Into the daylight: a new rock art discovery

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Recent excavation work in the Côa Valley has found a wealth of Upper Palaeolithic images densely covering a rock surface over 6m long. A fallen block, found within the oldest identified archaeological layer near the panel, has been refitted (top right of the panel). (Image: José Paulo Ruas, Direção Geral do Património Cultural)

Portugal’s Côa Valley contains Europe’s greatest collection of open-air Ice Age images. Across 17km, there are currently more than 530 known panels bearing several thousand figures. A major new discovery there is of particular importance, as Thierry Aubry, António Fernando Barbosa, Luís Luís, André Santos, and Marcelo Silvestre explain.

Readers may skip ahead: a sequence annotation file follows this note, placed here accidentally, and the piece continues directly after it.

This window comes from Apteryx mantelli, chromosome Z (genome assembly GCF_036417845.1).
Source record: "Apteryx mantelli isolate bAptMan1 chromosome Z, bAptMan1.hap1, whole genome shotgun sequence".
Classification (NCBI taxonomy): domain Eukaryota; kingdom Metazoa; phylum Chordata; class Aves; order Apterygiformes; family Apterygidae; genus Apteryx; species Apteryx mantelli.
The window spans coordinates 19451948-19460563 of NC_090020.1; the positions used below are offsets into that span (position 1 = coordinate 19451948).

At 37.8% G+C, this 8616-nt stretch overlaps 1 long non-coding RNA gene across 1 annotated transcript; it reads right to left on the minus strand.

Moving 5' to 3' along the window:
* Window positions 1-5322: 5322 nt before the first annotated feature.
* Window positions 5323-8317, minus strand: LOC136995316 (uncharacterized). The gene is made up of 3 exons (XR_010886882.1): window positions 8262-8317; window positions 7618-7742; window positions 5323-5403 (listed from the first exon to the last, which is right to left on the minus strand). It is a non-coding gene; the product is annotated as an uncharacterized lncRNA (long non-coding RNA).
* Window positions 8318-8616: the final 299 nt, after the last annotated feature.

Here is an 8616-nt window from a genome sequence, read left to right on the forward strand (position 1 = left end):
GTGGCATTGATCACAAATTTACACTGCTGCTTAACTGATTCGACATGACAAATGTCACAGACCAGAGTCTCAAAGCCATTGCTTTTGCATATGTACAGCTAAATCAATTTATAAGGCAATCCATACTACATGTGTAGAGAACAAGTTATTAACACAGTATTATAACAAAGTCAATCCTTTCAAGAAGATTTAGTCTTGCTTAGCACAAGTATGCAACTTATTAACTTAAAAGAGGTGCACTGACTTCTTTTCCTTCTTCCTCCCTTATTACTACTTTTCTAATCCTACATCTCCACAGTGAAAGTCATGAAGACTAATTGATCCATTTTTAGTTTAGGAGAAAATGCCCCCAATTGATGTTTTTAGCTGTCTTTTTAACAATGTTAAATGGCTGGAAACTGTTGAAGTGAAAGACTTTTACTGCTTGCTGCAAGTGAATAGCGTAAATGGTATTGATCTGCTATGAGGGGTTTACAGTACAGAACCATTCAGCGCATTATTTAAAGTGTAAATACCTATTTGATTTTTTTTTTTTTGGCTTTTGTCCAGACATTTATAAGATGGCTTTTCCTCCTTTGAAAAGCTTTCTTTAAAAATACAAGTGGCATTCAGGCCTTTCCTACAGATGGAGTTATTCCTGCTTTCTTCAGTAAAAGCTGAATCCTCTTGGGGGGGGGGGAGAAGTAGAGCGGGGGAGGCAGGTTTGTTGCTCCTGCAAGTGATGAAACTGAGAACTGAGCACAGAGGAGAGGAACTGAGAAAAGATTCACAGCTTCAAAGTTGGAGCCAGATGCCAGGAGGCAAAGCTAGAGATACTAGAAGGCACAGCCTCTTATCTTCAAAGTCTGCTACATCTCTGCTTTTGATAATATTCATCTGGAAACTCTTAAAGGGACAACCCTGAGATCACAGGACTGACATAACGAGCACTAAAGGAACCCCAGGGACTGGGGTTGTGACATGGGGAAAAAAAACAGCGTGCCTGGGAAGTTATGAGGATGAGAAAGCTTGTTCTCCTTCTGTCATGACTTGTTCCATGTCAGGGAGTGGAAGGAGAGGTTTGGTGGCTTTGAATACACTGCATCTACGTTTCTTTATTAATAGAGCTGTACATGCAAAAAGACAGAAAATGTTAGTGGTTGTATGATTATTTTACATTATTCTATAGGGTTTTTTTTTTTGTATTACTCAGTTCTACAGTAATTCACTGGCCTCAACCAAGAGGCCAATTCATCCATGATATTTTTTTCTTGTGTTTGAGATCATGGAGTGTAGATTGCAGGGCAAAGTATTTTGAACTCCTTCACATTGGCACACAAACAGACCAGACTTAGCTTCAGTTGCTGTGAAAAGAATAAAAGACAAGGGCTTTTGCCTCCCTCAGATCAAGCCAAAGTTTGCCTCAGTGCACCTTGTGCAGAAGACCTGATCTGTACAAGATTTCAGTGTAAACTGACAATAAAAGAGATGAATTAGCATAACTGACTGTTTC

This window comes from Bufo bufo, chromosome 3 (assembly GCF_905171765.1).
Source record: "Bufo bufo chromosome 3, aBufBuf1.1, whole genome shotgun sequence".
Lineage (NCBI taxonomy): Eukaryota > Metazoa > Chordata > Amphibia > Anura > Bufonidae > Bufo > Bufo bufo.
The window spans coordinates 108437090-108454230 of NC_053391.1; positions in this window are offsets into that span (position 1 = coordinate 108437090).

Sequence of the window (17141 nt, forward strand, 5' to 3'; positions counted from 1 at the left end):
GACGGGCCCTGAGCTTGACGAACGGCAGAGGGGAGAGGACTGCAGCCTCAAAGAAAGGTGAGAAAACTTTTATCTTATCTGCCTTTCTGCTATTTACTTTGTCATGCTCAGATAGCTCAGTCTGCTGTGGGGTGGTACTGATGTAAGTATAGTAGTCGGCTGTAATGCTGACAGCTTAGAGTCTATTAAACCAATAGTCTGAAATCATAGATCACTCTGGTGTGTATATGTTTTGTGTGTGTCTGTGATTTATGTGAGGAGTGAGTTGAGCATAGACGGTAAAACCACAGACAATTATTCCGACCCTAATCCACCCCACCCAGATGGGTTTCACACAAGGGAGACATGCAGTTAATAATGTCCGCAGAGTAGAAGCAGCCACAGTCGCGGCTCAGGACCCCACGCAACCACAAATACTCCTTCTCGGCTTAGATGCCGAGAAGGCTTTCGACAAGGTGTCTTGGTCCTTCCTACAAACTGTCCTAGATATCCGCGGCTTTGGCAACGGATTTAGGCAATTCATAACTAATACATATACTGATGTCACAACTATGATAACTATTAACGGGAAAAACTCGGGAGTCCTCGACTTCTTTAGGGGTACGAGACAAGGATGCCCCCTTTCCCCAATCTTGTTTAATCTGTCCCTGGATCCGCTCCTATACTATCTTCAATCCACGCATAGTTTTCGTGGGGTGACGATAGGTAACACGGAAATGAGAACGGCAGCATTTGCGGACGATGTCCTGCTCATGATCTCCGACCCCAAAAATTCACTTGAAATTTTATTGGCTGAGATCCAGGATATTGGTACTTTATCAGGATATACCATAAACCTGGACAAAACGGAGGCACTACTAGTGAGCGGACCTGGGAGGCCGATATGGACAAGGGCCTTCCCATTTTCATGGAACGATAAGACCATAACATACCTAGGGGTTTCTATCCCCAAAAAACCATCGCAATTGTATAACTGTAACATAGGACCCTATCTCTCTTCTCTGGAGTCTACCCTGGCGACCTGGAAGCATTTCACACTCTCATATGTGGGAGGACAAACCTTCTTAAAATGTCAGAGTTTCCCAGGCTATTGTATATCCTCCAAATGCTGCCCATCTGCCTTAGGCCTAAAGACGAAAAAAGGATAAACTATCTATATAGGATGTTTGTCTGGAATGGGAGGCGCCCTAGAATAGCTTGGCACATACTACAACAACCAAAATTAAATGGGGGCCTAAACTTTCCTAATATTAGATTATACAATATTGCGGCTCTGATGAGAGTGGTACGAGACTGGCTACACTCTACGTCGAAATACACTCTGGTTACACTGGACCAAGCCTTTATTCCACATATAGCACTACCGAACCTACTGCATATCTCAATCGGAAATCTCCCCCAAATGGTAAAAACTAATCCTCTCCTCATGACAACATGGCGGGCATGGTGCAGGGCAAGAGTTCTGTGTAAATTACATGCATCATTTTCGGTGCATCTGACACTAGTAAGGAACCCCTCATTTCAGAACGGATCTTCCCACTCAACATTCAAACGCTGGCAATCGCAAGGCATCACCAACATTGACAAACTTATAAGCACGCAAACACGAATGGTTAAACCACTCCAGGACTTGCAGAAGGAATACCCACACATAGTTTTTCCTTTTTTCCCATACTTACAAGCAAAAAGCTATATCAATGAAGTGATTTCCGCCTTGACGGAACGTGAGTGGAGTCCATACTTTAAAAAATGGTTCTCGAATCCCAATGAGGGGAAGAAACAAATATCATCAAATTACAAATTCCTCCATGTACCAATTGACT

The discovery of paintings in the Spanish cave of Altamira in 1879 generated intense discussion concerning not only the abilities of Ice Age humans to produce realistic images of animals on cave walls, but also the feasibility of their preservation down to the present day. Even so, it was more than a century before the hypothesis that Palaeolithic populations also produced such representations on open-air rocks was accepted. In 1981, some researchers dared to propose that the rock art at Mazouco, close to the Spanish border in north-eastern Portugal, dated to the Upper Palaeolithic. It consisted of a horse motif, deeply carved into a metamorphic rock’s flat vertical surface. The image was formally and thematically similar to cave art, which, since the Altamira debate, was attributed to the Upper Palaeolithic.